Alpha Lillstrom Cheng

Fiscal Year 2022 (July 1, 2022-June 30, 2023)

The APTA Private Practice's legislative and advocacy priorities for the 118th Congress (2023 and 2024) were determined in January 2023 by the Board of Directors and the Government Affairs Committee (GAC). The Section’s lobbyist uses these priorities to guide advocacy efforts on behalf of APTA Private Practice’s membership. We also urge policy makers to consider physical therapists as a primary care provider for neuromusculoskeletal dysfunction while we promote the physical therapy profession as a point of entry into the medical model for movement disorders.  

Lobbying and advocacy efforts focus on the needs of small business owners who are physical therapists in private practice. This is achieved by advocating for policies that build healthy communities through sustainable economic policy that empowers physical therapists in business to provide accessible, cost-effective, high-quality care to their neighbors. 

To that end, the Section focused on legislation to:

1. Ensure patients have timely access to physical therapy by protecting the financial viability of physical therapists in small businesses who provide crucial community-based care.

2. Enable patients to utilize physical therapy first and early to improve outcomes while reducing healthcare spending and downstream economic costs.

3. Enable reliable patient access to care by ensuring that the therapy workforce is robust enough to meet patient needs in every community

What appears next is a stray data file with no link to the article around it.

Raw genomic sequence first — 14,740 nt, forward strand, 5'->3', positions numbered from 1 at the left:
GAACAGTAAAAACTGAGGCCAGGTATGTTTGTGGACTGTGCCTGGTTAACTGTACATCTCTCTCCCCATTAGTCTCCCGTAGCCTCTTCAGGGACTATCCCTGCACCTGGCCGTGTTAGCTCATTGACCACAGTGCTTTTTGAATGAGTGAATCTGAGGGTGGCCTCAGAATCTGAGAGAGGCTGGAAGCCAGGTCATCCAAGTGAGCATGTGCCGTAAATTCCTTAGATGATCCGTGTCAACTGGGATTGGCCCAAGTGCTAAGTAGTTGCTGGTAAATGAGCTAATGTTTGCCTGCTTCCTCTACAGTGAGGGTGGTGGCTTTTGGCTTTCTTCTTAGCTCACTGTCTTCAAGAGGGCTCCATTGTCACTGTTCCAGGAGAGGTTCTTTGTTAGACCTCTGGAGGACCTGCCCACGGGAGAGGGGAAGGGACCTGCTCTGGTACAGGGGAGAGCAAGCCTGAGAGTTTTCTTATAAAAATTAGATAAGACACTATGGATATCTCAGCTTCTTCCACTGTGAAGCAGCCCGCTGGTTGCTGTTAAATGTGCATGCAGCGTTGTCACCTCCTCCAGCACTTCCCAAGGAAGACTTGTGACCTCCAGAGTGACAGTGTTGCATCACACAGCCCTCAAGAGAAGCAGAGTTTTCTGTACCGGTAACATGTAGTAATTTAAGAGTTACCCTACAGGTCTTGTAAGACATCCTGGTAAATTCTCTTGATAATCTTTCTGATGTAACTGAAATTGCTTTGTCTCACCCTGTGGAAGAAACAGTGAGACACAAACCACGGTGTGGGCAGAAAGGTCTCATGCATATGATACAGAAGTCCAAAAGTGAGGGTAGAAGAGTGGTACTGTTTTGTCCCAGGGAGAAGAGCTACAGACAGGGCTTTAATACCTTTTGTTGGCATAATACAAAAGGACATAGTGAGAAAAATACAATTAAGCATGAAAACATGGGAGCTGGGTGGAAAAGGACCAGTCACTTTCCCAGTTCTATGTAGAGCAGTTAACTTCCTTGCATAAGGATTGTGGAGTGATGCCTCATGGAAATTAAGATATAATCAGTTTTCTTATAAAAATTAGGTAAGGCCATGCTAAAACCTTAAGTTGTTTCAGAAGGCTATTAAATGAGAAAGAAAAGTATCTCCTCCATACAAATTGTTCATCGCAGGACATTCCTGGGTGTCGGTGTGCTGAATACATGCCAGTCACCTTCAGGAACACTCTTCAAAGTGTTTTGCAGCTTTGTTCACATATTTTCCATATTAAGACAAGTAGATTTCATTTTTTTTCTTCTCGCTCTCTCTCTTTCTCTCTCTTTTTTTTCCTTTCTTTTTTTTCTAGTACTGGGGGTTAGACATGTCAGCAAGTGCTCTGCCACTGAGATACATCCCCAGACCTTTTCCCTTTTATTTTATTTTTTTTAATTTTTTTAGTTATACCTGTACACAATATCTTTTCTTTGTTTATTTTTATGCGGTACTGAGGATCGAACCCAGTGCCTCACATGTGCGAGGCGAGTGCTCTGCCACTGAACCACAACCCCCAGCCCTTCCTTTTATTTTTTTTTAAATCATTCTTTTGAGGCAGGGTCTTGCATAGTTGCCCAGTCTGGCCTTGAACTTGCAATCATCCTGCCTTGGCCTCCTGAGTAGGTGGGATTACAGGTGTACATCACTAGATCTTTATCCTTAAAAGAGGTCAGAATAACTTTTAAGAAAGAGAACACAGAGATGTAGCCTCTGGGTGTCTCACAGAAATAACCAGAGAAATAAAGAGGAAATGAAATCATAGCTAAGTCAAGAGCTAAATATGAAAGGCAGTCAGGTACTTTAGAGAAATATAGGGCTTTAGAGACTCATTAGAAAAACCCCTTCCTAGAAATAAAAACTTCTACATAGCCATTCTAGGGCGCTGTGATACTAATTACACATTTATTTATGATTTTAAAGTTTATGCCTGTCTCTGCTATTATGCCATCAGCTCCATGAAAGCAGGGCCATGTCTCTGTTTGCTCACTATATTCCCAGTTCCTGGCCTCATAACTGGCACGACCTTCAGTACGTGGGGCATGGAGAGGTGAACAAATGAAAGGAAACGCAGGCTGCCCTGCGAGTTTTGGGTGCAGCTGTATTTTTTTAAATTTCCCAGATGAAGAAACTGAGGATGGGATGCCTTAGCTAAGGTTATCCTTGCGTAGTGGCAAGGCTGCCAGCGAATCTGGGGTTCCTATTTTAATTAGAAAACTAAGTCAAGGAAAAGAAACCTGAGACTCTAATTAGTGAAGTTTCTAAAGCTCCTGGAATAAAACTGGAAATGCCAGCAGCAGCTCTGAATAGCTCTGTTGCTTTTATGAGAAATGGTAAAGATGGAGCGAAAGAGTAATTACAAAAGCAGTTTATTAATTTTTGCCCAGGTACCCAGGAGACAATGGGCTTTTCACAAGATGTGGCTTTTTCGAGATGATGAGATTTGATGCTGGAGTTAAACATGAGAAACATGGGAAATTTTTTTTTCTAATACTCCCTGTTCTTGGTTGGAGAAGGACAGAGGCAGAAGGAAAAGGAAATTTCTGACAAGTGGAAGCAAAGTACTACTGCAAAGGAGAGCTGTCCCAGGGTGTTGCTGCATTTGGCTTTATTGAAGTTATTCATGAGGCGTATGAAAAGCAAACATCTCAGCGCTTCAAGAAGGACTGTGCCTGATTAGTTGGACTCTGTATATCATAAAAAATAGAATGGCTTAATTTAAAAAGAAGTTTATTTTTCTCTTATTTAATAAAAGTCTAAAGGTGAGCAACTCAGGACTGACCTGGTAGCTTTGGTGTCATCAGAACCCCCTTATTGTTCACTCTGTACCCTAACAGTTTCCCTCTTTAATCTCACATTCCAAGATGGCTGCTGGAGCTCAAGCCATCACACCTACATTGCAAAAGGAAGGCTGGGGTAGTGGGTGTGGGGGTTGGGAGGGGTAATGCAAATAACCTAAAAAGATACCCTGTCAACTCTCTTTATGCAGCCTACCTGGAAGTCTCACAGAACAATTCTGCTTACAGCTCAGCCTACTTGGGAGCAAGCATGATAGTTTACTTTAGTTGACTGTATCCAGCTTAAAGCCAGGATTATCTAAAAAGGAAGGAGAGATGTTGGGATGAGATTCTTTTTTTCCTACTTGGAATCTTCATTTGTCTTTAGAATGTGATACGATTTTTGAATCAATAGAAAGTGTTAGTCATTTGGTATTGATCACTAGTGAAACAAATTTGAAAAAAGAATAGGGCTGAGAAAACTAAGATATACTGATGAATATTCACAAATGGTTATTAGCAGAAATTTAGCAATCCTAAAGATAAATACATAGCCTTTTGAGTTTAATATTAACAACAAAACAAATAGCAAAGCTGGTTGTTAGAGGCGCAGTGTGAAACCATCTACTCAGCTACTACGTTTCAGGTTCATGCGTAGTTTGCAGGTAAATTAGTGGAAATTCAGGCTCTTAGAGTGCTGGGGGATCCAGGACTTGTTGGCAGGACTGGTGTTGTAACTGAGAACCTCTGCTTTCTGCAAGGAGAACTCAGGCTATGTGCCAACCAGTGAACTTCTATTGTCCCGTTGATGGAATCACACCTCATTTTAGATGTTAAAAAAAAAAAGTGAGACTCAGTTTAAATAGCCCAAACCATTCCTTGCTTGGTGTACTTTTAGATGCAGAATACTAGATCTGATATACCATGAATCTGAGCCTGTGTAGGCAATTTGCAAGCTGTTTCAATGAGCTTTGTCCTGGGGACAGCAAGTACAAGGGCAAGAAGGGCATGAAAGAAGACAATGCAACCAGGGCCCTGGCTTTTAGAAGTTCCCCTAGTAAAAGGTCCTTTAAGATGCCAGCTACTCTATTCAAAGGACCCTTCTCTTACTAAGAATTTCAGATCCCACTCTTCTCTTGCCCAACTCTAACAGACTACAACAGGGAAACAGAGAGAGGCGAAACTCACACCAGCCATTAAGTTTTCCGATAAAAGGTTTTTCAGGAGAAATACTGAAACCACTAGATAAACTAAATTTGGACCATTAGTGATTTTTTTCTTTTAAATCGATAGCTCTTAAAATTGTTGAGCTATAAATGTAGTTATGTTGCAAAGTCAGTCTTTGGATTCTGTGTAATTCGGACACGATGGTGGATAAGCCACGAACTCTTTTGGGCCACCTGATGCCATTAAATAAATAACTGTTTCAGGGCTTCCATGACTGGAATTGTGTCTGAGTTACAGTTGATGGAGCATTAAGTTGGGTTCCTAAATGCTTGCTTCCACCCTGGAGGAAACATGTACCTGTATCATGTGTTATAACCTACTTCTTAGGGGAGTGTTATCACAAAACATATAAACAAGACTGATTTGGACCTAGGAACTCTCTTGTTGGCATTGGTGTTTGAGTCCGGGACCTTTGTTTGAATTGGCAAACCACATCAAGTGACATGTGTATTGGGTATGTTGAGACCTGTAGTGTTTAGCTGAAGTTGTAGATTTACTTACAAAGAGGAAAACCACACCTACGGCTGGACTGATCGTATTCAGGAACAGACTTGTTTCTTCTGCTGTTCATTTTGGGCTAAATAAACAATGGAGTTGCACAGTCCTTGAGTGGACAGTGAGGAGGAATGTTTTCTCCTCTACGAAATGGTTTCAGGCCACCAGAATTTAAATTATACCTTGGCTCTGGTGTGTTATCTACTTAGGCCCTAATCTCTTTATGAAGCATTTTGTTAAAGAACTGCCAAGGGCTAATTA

Lobbying for legislation which would:

Improve payment 

  • Achieved a 2.5% boost to the Medicare conversion factor for CY2023 and a 1.25% boost to the conversion factor for CY2024.  

  • The Stabilizing Medicare Access to Rehabilitation and Therapy (SMART) Act in the 117th Congress to mitigate the impact of the PTA differential by exempting PTAs and OTAs working in rural and medically underserved areas from the payment differential. 

  • The Prevent Interruptions in Physical Therapy Act to expand the locum tenens provision of Medicare to allow physical therapists practicing all communities to hire a qualified substitute on a per-diem basis; this would enable practices to maintain cash flow even if they couldn’t be in the office and builds on our 2016 success of enacting a law to enable the use of locum tenens in rural, medically underserved, and health professional shortage areas. 

Reduce administrative burdens

  • Improving Seniors’ Timely Access to Care Act in the 117th Congress sought to reduce administrative burden and increase transparency by requiring a streamlined and standardized process by which MA plans use prior authorization. CMS then made some regulatory updates so the legislative effort in the 118th Congress version seeks codify those updates and pursue additional transparency, streamlined processes and to reduce the administrative burden upon providers.